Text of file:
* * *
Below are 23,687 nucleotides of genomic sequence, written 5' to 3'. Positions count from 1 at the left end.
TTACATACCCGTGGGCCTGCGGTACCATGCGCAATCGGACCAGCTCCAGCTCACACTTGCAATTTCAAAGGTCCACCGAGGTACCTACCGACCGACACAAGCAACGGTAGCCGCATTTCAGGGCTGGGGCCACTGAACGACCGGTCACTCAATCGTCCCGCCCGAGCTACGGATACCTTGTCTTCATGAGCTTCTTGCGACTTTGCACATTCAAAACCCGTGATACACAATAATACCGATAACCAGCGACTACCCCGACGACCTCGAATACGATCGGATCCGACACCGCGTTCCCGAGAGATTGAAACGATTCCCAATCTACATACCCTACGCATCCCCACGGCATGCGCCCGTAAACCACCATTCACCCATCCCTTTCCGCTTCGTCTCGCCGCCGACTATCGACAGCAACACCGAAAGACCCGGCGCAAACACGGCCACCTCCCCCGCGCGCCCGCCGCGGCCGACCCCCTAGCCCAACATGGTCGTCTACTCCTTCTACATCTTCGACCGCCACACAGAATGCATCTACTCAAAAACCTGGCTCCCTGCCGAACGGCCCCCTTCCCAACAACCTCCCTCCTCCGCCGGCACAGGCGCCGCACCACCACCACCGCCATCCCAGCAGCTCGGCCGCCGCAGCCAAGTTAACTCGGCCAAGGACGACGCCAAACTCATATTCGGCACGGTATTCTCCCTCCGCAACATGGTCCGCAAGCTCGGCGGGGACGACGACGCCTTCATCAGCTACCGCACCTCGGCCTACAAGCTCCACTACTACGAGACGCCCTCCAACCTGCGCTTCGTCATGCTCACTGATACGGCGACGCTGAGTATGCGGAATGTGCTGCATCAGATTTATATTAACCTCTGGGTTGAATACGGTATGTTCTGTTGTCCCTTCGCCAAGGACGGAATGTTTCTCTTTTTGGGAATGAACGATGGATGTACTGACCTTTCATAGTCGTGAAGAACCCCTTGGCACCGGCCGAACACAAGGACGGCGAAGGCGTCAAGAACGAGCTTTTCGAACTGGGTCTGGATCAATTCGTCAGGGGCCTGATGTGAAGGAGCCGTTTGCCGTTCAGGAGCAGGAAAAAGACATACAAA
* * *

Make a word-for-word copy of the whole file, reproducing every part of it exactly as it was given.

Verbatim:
Below are 23,687 nucleotides of genomic sequence, written 5' to 3'. Positions count from 1 at the left end.
TTACATACCCGTGGGCCTGCGGTACCATGCGCAATCGGACCAGCTCCAGCTCACACTTGCAATTTCAAAGGTCCACCGAGGTACCTACCGACCGACACAAGCAACGGTAGCCGCATTTCAGGGCTGGGGCCACTGAACGACCGGTCACTCAATCGTCCCGCCCGAGCTACGGATACCTTGTCTTCATGAGCTTCTTGCGACTTTGCACATTCAAAACCCGTGATACACAATAATACCGATAACCAGCGACTACCCCGACGACCTCGAATACGATCGGATCCGACACCGCGTTCCCGAGAGATTGAAACGATTCCCAATCTACATACCCTACGCATCCCCACGGCATGCGCCCGTAAACCACCATTCACCCATCCCTTTCCGCTTCGTCTCGCCGCCGACTATCGACAGCAACACCGAAAGACCCGGCGCAAACACGGCCACCTCCCCCGCGCGCCCGCCGCGGCCGACCCCCTAGCCCAACATGGTCGTCTACTCCTTCTACATCTTCGACCGCCACACAGAATGCATCTACTCAAAAACCTGGCTCCCTGCCGAACGGCCCCCTTCCCAACAACCTCCCTCCTCCGCCGGCACAGGCGCCGCACCACCACCACCGCCATCCCAGCAGCTCGGCCGCCGCAGCCAAGTTAACTCGGCCAAGGACGACGCCAAACTCATATTCGGCACGGTATTCTCCCTCCGCAACATGGTCCGCAAGCTCGGCGGGGACGACGACGCCTTCATCAGCTACCGCACCTCGGCCTACAAGCTCCACTACTACGAGACGCCCTCCAACCTGCGCTTCGTCATGCTCACTGATACGGCGACGCTGAGTATGCGGAATGTGCTGCATCAGATTTATATTAACCTCTGGGTTGAATACGGTATGTTCTGTTGTCCCTTCGCCAAGGACGGAATGTTTCTCTTTTTGGGAATGAACGATGGATGTACTGACCTTTCATAGTCGTGAAGAACCCCTTGGCACCGGCCGAACACAAGGACGGCGAAGGCGTCAAGAACGAGCTTTTCGAACTGGGTCTGGATCAATTCGTCAGGGGCCTGATGTGAAGGAGCCGTTTGCCGTTCAGGAGCAGGAAAAAGACATACAAA